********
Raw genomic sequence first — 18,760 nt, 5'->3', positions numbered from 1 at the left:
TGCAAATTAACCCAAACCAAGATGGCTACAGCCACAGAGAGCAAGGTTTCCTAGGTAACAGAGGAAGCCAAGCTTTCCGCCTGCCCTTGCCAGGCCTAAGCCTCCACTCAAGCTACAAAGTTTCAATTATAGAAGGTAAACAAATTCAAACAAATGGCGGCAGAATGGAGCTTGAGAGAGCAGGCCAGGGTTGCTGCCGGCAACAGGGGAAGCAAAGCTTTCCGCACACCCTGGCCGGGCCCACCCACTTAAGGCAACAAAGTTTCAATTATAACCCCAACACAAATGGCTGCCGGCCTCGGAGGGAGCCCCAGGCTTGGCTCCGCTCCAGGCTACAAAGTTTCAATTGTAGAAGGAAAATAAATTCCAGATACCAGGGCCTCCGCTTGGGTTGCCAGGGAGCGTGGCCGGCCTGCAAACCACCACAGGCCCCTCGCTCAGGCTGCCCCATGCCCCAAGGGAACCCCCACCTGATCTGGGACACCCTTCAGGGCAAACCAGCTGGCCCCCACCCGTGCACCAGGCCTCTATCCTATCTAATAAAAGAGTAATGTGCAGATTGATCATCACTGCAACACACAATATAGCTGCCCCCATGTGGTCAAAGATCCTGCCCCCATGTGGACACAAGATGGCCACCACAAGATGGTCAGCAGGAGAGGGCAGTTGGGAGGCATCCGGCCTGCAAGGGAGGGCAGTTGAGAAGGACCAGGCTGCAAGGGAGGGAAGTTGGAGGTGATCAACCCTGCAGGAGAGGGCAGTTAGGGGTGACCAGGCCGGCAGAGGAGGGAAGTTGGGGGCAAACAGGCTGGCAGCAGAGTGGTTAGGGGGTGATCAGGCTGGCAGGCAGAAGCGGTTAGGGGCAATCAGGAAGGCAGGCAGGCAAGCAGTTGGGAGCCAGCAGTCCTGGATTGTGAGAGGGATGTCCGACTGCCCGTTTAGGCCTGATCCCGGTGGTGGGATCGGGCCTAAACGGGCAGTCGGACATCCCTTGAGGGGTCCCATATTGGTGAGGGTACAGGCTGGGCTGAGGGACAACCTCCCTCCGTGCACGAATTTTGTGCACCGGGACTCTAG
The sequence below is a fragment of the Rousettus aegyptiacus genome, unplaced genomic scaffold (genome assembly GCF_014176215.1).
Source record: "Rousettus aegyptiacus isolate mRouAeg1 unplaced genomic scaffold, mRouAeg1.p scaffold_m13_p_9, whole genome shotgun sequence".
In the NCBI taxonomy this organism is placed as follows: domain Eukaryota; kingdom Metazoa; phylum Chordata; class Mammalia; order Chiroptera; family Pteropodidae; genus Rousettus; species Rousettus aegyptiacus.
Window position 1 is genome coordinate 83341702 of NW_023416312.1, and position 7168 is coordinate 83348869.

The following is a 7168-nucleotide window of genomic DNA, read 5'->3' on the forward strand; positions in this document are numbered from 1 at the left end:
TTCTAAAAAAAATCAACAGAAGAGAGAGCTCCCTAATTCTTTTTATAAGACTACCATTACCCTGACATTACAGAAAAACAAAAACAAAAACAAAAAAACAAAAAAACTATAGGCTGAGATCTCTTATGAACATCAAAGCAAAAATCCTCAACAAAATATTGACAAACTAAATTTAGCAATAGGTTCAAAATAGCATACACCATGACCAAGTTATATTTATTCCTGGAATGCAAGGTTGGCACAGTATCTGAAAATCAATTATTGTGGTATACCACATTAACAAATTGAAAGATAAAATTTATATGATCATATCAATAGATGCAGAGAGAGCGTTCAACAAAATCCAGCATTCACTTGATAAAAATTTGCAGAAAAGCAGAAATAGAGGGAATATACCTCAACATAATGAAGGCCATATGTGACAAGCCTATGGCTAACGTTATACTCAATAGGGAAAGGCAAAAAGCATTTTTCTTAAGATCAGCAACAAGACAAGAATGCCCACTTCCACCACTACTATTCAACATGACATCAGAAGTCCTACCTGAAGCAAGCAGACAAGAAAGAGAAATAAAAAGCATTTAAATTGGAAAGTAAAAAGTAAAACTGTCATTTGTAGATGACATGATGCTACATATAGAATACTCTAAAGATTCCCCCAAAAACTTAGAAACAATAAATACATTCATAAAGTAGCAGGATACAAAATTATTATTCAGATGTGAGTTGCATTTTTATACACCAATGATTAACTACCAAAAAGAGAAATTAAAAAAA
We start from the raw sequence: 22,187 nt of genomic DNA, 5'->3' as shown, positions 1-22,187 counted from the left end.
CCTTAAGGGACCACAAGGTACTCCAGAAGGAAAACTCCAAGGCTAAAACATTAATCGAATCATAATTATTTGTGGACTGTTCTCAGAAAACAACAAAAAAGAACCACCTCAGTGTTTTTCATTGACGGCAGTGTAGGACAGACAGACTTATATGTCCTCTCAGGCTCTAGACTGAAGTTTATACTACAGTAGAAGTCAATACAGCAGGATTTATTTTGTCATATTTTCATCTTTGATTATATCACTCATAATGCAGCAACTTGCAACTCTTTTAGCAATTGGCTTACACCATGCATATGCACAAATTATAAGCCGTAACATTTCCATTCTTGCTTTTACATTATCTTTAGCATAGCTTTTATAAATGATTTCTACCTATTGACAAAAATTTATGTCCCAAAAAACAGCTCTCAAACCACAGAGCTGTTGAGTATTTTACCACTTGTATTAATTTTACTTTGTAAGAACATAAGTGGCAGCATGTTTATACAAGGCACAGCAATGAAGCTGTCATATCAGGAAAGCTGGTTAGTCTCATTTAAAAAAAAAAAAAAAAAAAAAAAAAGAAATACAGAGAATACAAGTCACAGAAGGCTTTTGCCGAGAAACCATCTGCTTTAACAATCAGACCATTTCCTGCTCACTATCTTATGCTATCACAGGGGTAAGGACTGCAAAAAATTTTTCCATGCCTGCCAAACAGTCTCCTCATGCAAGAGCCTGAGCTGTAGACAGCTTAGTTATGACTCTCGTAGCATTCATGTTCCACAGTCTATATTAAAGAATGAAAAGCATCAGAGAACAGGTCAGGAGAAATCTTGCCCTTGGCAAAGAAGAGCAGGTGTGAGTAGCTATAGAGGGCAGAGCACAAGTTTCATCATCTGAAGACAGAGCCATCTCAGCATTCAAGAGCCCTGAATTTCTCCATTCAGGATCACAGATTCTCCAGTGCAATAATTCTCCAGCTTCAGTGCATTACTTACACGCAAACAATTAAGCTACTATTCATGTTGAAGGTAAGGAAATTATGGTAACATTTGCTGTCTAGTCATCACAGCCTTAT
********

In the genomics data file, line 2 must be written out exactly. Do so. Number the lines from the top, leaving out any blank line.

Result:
TGCAAATTAACCCAAACCAAGATGGCTACAGCCACAGAGAGCAAGGTTTCCTAGGTAACAGAGGAAGCCAAGCTTTCCGCCTGCCCTTGCCAGGCCTAAGCCTCCACTCAAGCTACAAAGTTTCAATTATAGAAGGTAAACAAATTCAAACAAATGGCGGCAGAATGGAGCTTGAGAGAGCAGGCCAGGGTTGCTGCCGGCAACAGGGGAAGCAAAGCTTTCCGCACACCCTGGCCGGGCCCACCCACTTAAGGCAACAAAGTTTCAATTATAACCCCAACACAAATGGCTGCCGGCCTCGGAGGGAGCCCCAGGCTTGGCTCCGCTCCAGGCTACAAAGTTTCAATTGTAGAAGGAAAATAAATTCCAGATACCAGGGCCTCCGCTTGGGTTGCCAGGGAGCGTGGCCGGCCTGCAAACCACCACAGGCCCCTCGCTCAGGCTGCCCCATGCCCCAAGGGAACCCCCACCTGATCTGGGACACCCTTCAGGGCAAACCAGCTGGCCCCCACCCGTGCACCAGGCCTCTATCCTATCTAATAAAAGAGTAATGTGCAGATTGATCATCACTGCAACACACAATATAGCTGCCCCCATGTGGTCAAAGATCCTGCCCCCATGTGGACACAAGATGGCCACCACAAGATGGTCAGCAGGAGAGGGCAGTTGGGAGGCATCCGGCCTGCAAGGGAGGGCAGTTGAGAAGGACCAGGCTGCAAGGGAGGGAAGTTGGAGGTGATCAACCCTGCAGGAGAGGGCAGTTAGGGGTGACCAGGCCGGCAGAGGAGGGAAGTTGGGGGCAAACAGGCTGGCAGCAGAGTGGTTAGGGGGTGATCAGGCTGGCAGGCAGAAGCGGTTAGGGGCAATCAGGAAGGCAGGCAGGCAAGCAGTTGGGAGCCAGCAGTCCTGGATTGTGAGAGGGATGTCCGACTGCCCGTTTAGGCCTGATCCCGGTGGTGGGATCGGGCCTAAACGGGCAGTCGGACATCCCTTGAGGGGTCCCATATTGGTGAGGGTACAGGCTGGGCTGAGGGACAACCTCCCTCCGTGCACGAATTTTGTGCACCGGGACTCTAG